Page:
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TClarke plc is a United Kingdom-based building services company, which delivers electrical, mechanical, and information and communications technology (ICT) services. The Company provides electrical and mechanical contracting and related services to the construction industry and end users. Its geographical segments include London and South East, Central and South West, the North and Scotland. The Company's businesses include Intelligent Buildings Green Technologies, Facilities Management, Transport, Mission Critical, Manufacturing Services, Residential & Hotels, M&E Contracting and Design & Build. The Company within its M&E contracting business has capabilities in sectors, including commercial offices, retail, education, healthcare, financial services and media. Its Manufacturing Services business includes in-house precision prefabrication and engineering services. Its projects include Beckley Court, Chiswick Park, Kettering Hospital, Project Nova, Mitie Care Home and Rathbone Square. more »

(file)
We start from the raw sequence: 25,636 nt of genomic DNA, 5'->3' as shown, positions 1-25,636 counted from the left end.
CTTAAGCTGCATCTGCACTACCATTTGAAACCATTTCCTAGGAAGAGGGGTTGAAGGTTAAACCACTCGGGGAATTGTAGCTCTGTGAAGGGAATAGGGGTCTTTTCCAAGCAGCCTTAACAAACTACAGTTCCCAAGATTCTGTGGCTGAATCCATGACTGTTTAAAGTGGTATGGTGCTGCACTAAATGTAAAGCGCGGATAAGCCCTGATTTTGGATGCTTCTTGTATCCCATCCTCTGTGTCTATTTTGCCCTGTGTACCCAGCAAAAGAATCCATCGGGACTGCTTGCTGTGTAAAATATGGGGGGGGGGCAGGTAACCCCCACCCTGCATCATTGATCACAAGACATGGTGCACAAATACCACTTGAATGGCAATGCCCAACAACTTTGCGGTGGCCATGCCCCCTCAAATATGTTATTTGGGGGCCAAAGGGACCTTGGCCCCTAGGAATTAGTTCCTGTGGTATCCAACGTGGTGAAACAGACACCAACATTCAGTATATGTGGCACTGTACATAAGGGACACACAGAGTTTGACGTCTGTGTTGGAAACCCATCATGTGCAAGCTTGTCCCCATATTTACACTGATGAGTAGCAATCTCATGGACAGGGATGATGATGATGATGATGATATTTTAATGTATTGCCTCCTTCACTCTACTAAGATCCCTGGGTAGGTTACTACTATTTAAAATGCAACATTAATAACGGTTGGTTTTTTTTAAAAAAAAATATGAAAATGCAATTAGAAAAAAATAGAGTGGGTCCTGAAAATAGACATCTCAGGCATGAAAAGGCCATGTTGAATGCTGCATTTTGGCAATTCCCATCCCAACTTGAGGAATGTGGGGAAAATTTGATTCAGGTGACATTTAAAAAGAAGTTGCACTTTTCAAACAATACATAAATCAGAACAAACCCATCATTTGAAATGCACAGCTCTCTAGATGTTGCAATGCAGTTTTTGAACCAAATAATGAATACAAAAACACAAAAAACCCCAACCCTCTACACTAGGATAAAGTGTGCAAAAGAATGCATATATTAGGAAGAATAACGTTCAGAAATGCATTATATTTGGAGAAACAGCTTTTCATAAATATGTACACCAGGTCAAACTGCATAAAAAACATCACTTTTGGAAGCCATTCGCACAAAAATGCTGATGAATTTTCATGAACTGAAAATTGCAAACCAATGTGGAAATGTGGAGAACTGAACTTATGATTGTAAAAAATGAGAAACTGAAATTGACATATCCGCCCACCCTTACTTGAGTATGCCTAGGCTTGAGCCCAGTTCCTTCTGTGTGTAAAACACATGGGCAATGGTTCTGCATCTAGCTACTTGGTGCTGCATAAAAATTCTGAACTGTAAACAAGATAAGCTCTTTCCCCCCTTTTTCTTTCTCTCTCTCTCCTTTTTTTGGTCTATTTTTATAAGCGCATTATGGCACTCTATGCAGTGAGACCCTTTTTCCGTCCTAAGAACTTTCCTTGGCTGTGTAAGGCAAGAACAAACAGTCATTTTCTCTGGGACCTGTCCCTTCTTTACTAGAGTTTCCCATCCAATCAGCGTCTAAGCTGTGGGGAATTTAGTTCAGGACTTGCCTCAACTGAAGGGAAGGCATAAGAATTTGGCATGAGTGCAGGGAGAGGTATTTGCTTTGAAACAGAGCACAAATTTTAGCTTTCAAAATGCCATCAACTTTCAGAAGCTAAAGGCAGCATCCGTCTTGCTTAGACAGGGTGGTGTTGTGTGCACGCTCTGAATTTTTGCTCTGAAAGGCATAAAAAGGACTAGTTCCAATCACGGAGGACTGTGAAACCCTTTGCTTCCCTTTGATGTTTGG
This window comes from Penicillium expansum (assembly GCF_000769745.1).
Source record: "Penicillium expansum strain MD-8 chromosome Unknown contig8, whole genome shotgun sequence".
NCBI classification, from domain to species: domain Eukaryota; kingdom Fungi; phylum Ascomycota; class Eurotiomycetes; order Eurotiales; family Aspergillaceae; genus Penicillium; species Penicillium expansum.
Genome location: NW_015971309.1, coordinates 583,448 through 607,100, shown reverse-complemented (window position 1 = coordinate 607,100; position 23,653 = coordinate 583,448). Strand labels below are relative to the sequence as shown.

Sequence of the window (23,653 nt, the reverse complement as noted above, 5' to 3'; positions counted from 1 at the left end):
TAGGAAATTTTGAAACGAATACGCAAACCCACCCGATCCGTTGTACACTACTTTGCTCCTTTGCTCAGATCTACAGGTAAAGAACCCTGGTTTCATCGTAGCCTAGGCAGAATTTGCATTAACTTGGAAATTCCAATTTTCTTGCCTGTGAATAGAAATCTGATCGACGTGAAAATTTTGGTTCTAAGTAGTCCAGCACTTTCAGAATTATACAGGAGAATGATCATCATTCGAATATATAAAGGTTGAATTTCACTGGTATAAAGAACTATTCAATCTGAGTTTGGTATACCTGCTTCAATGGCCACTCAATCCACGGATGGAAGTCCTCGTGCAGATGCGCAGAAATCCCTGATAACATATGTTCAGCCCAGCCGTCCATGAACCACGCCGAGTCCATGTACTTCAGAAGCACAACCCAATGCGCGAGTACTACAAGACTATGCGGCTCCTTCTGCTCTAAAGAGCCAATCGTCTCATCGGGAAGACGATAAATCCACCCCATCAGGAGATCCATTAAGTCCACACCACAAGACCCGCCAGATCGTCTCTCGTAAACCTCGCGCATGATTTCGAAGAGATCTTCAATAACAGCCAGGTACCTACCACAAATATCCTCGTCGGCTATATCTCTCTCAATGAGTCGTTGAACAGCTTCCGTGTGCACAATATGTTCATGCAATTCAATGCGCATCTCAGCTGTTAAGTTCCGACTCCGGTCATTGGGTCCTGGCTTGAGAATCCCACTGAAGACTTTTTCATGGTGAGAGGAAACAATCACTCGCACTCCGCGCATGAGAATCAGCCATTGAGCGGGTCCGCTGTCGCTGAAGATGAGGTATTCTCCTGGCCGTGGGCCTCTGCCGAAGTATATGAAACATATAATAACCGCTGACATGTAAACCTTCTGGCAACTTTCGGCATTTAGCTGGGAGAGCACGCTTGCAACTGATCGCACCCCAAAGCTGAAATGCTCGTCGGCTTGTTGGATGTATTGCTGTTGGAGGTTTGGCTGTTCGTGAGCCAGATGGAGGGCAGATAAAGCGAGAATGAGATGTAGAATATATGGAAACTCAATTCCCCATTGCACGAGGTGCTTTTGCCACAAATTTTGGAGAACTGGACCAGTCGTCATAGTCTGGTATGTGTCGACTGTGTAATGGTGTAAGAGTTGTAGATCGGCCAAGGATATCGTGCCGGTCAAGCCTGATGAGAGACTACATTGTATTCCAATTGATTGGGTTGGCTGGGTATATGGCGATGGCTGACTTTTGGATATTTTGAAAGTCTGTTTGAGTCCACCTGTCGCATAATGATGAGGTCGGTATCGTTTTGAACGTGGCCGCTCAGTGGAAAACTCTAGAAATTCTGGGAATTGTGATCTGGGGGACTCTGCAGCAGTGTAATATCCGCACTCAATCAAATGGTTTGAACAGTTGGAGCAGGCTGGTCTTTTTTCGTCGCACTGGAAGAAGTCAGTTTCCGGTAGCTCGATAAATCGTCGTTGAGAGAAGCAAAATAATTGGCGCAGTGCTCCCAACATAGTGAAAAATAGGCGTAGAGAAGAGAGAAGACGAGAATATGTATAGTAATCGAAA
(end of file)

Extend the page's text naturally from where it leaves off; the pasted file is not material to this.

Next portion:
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  Is LON:NWF fundamentally strong or weak? Find out More »

10 Comments on this Article show/hide all

shauniekent 4th Aug '15 1 of 10

Paul -you may now be interested in Zamano as its gone above £10m market cap after disclosing preliminary interest from an other company yesterday. Stock rank of 91. By my sums on a fcf/EV of about 5 with growth prospects as a bonus. It's a company that has dissapointed in the past, but is turning around yet investors don't want to know.

I'd also flag up a holdings statement in Synety today - Helium rising stars are increasing their position. I'm still excited by this and look forward to interim results.

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iwright7 4th Aug '15 2 of 10


One thing to be aware of with NWF (LON:NWF) is that it is heavily involved in the animal feed sector and with dairy farmers in particular. Disastrously low milk prices are causing huge financial problems for dairy farmers, so whilst the NWF directors are "confident and expectations are in line", I would add a big note of outlook caution to this one. NWF will do very well if they come through unscathed over the next 12 months.